The final session of 2018's Putting Racism on the Table: Expanding the Table for Racial Equity features Dr. Manuel Pastor, Professor, Sociology and American Studies & Ethnicity, University of Southern California. In the Greater Washington region -- like many other metropolitan regions -- a conversation about racism and racial equity must cross geographic jurisdictions and racial and ethnic lines. Dr.
The fifth session of Putting Racism on the Table: Expanding the Table for Racial Equity features Julie Nelson (Race Forward and the Government Alliance on Race and Equity) and Karla Bruce (Fairfax County Government). Across the country, state and local governments are beginning to take the lead on addressing racial inequity. What are examples of how this has happened? What is the role of community leaders in shaping these conversations? Where are we seeing success?
In the fourth session of Putting Racism on the Table: Expanding the Table for Racial Equity (2018) Dr. Patricia Devine and Dr. Will Cox, two scientific leaders in the study of stereotyping and implicit biases from the University of Wisconsin-Madison, share the strategies they have developed and empirically tested to break the “prejudice habit.” These strategies are the first and remain the only interventions that have been shown to produce long-term changes in implicit bias.
In the second session of the 2018 Putting Racism on the Table: Expanding the Table for Racial Equity series, Dr. Ibram Kendi, National Book Award-winning author of Stamped from the Beginning: The Definitive History of Racist Ideas in America, discussed how structural racism is constructed by the interplay of racist ideas and racist policies.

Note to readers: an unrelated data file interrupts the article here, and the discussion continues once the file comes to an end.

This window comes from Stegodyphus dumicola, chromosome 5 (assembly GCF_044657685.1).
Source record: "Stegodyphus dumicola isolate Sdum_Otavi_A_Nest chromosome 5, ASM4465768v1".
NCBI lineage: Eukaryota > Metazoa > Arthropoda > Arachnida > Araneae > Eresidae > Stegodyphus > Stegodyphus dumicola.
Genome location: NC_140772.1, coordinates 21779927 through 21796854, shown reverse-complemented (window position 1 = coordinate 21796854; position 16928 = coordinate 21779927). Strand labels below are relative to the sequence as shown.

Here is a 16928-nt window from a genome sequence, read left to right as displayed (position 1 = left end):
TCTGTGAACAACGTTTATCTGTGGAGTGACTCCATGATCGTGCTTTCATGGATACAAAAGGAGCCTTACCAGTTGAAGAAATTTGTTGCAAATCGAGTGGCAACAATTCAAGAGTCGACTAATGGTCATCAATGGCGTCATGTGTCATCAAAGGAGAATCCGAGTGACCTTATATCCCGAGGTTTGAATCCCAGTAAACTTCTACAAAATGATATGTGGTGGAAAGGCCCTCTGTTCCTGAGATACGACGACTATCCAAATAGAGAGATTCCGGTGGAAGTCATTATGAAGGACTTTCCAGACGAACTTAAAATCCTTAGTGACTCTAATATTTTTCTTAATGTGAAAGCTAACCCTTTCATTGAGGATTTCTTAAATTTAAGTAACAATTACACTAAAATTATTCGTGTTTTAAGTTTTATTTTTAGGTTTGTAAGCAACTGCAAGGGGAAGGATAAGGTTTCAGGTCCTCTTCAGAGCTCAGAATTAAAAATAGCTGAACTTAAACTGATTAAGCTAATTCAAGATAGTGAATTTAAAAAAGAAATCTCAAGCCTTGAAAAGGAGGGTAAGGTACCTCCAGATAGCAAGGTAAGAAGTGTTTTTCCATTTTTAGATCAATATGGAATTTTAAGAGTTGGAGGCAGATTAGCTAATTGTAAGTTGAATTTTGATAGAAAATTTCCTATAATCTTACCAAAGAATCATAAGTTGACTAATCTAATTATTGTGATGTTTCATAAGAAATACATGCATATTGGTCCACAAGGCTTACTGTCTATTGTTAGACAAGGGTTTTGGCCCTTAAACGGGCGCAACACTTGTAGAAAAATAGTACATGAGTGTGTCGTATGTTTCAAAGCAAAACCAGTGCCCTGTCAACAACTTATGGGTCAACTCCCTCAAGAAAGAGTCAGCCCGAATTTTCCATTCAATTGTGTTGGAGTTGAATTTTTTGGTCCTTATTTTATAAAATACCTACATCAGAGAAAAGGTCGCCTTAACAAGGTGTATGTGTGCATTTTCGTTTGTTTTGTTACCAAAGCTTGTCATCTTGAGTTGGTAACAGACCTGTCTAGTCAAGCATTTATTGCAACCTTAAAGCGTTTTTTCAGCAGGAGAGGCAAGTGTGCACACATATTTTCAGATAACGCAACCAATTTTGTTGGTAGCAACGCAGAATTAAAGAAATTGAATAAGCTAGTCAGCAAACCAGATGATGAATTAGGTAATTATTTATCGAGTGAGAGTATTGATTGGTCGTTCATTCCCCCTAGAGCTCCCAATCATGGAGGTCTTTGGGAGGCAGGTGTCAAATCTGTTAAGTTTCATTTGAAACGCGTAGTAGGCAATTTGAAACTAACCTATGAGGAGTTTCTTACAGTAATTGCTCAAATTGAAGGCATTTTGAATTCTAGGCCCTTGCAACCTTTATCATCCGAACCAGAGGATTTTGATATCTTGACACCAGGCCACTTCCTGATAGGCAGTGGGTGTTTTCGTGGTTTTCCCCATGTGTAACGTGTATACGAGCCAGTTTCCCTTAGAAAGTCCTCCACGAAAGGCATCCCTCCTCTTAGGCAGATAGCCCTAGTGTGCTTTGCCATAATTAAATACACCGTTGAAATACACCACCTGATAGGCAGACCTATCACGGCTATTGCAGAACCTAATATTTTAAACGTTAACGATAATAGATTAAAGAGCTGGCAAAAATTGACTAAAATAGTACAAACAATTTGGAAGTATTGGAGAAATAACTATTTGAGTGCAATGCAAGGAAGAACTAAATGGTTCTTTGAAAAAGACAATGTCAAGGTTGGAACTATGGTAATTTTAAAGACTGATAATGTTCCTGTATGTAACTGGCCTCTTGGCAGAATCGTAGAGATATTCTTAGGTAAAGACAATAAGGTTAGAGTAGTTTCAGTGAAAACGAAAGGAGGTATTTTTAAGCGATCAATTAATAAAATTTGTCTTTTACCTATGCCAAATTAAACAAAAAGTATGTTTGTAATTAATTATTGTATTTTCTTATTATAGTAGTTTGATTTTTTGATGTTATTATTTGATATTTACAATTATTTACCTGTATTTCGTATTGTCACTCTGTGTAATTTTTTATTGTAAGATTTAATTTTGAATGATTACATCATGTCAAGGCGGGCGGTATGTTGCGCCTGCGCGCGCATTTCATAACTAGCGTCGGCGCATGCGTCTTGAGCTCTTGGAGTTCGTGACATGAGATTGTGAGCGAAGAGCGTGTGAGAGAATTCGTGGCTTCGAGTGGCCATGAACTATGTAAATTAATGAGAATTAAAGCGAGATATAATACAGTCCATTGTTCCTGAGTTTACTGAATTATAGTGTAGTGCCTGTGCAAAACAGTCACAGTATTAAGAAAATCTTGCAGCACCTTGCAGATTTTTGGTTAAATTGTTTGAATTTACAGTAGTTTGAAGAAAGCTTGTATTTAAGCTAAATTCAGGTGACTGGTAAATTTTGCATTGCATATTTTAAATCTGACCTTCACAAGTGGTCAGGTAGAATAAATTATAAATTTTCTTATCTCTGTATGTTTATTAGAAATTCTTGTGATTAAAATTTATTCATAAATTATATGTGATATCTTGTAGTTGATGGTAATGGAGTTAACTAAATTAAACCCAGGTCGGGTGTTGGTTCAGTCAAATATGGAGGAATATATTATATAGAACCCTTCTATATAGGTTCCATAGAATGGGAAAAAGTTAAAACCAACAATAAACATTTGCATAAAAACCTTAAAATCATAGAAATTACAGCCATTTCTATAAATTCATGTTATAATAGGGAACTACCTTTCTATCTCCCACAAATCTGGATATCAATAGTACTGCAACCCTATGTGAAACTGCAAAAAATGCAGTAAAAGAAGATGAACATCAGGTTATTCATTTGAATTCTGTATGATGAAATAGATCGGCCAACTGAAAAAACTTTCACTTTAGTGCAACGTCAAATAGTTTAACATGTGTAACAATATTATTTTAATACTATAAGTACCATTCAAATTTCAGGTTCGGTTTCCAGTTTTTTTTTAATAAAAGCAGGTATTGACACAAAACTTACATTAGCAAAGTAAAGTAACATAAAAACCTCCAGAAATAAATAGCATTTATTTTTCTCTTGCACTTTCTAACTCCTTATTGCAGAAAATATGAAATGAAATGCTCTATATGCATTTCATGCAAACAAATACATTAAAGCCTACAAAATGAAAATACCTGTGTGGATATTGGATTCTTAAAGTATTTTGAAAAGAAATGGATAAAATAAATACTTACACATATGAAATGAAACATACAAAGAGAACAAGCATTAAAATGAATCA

In the third session of the 2018 Putting Racism on the Table: Expanding the Table for Racial Equity series, Dr. Robin DiAngelo, author of What Does It Mean to Be White?, discusses white privilege. What does it mean to be White in a society that proclaims race meaningless yet is deeply divided by race? Dr.
In the first session of the 2018 Putting Racism on the Table: Expanding the Table for Racial Equity series, expert facilitator, Inca Mohamed, explains how to build a multi-sector community for racial equity. Watch the video here.
At a reception to kick-off the 2018 Putting Racism on the Table series, Dr. Bernard Demczuk, retired George Washington University professor and Ben's Chili Bowl's official historian, discussed why we have to understand the racial history of DC and the US in order to address the root causes of the inequities we see today.
Based sardonically on Masterpiece Theatre, WRAG’s Structural Racism Theater introduces the viewer to concrete examples of structural racism and implicit bias. It’s edgy, dryly humorous, “shareable,” and an incredibly different direction for WRAG. The first episode, "The Pernicious Compromise," focuses on the timely topic of the Electoral College and its connection to the Three-Fifths Compromise.
Based sardonically on Masterpiece Theatre, Structural Racism Theater introduces the viewer to concrete examples of structural racism and implicit bias in an edgy, social media-friendly way. In "Darkness in Emerald City," we look at the relationship between implicit bias and institutional racism.
In the final session in WRAG's Putting Racism on the Table series (2016), the W.K. Kellogg Foundation's Dr. Gail Christopher discussed the role of philanthropy in addressing racism and racial inequity.